art of making felt by beating hair or flocks of wool into a compact mass
seems to be at least as old as the art of weaving. It was practised in
antiquity by the peoples of Greece and Italy, and in fact seems to have been
known over the greater part of both Europe and Asia. No details of the
processes of manufacture itself have come down to us, though the products
are frequently mentioned by Greek and Roman writers from the earliest time.
The art (ἡπιλητική,
p. 280 C; ars
3, 3) was a recognised
industry for a “maker of woollen felt” (lanarius coactilarius,
Orelli, 4206 [I. R. N.
Gruter, 648, 3) and is
mentioned in Roman inscriptions.
Felt was put to a large number of different uses, such as to provide not only
a covering for the sheds of military engines (Aen. Tact. 33), but also
garments (cf. Plato, Polit.
l.c.; Pliny, Plin. Nat. 8.191
), as Caesar's soldiers did
when they were in need of arrow-proof jerkins (B.C.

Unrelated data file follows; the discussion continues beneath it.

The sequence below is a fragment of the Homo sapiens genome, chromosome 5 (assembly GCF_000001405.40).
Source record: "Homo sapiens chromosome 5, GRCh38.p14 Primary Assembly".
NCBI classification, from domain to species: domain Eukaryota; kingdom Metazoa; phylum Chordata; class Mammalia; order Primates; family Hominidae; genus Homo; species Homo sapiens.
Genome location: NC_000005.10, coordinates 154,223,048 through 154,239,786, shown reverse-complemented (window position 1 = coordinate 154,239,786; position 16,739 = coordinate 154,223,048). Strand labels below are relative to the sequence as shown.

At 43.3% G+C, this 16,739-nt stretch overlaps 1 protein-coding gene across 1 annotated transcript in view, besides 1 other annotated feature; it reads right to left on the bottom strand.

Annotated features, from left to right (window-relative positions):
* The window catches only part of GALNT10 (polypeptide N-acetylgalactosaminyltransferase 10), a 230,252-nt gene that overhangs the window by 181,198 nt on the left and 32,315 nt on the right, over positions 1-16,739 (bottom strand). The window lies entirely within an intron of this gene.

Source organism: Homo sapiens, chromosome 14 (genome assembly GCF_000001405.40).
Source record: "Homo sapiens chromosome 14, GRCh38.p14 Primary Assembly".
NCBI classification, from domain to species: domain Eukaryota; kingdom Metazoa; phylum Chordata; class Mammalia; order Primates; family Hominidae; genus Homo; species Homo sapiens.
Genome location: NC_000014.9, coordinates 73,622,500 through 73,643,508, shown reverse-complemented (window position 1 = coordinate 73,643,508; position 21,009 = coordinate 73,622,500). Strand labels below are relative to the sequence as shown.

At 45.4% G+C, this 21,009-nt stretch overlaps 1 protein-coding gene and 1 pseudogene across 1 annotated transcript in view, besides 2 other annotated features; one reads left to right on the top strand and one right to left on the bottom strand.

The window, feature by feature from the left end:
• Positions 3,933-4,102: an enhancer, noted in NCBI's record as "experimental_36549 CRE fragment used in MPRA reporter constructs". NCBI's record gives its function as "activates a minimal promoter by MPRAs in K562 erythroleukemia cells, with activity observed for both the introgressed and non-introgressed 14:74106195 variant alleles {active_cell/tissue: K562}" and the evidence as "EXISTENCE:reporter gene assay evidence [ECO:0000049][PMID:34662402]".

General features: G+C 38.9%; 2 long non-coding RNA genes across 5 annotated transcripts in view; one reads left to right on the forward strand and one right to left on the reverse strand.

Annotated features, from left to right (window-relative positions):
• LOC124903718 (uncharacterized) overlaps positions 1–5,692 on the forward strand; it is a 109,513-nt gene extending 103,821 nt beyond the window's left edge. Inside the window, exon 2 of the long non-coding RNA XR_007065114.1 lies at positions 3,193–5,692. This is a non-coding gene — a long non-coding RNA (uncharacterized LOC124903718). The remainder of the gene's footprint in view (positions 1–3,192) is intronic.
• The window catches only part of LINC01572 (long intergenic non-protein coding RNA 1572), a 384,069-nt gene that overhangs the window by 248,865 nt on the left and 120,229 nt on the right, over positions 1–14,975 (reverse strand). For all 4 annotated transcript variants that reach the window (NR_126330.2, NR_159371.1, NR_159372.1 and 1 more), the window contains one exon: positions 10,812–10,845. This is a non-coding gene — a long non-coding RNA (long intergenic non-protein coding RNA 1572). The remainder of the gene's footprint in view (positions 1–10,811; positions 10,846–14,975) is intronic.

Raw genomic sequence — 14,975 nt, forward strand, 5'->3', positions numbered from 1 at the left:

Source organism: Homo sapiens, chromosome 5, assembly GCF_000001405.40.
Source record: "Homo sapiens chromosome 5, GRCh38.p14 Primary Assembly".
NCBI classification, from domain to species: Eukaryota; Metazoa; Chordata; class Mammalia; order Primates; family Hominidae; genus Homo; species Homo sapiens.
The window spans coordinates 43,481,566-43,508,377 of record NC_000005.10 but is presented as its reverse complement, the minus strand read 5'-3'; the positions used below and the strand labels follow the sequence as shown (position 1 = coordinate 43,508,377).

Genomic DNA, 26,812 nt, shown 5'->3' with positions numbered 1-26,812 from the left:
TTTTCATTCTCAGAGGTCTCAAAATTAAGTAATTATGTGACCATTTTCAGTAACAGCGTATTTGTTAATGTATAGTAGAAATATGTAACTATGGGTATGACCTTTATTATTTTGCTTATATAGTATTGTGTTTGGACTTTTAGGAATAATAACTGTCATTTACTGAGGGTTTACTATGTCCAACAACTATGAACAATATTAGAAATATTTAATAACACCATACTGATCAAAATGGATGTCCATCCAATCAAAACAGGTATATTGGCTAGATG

Boots or socks [UDONES] were also made from felt.
By far the most important use of it, however, was to provide a covering for
the head in the shape of hats and caps. Among the Greeks and Romans of the
classical period it was most unfashionable to wear anything, except perhaps
a helmet, when out-of-doors, at any rate in a town. Doubtless this was
partly due to the prevailing custom of taking a siesta or remaining in the
shade during the hottest time of the day, but the reason Lucian puts in the
mouth of Solon seems still more plausible. Anacharsis had complained that,
wishing not to appear a stranger at Athens, he had left his hat at home and
was feeling the heat (de Gymn.
γὰρ πῖλόν μοι ἀφελεῖν ἔδοξεν, ὡς μὴ μόνος ἐν ὑμῖν
ξενίζοιμι τῷ σχήματι
), and Solon explains that it was
their gymnastic training which enabled the Greeks to do without any
The practice, however, of going bare-headed was, as we shall see, far from
universal, and apparently characteristic of the well-to-do and leisured
rather than of the labouring classes, who for the most part wore caps. Even
the upper classes, when hunting or travelling, or otherwise exposed to rough
weather, resorted to them, as did sickly or delicate folk. The general name
for all such hats was τῖλος
both words being applied not only to caps
of felt and skin respectively, but even to
helmets of metal.
In Homer πῖλος
is used of the felt which
lined the helmet (κυνέη
) of hide which
Odysseus wore. Elsewhere the κυνέη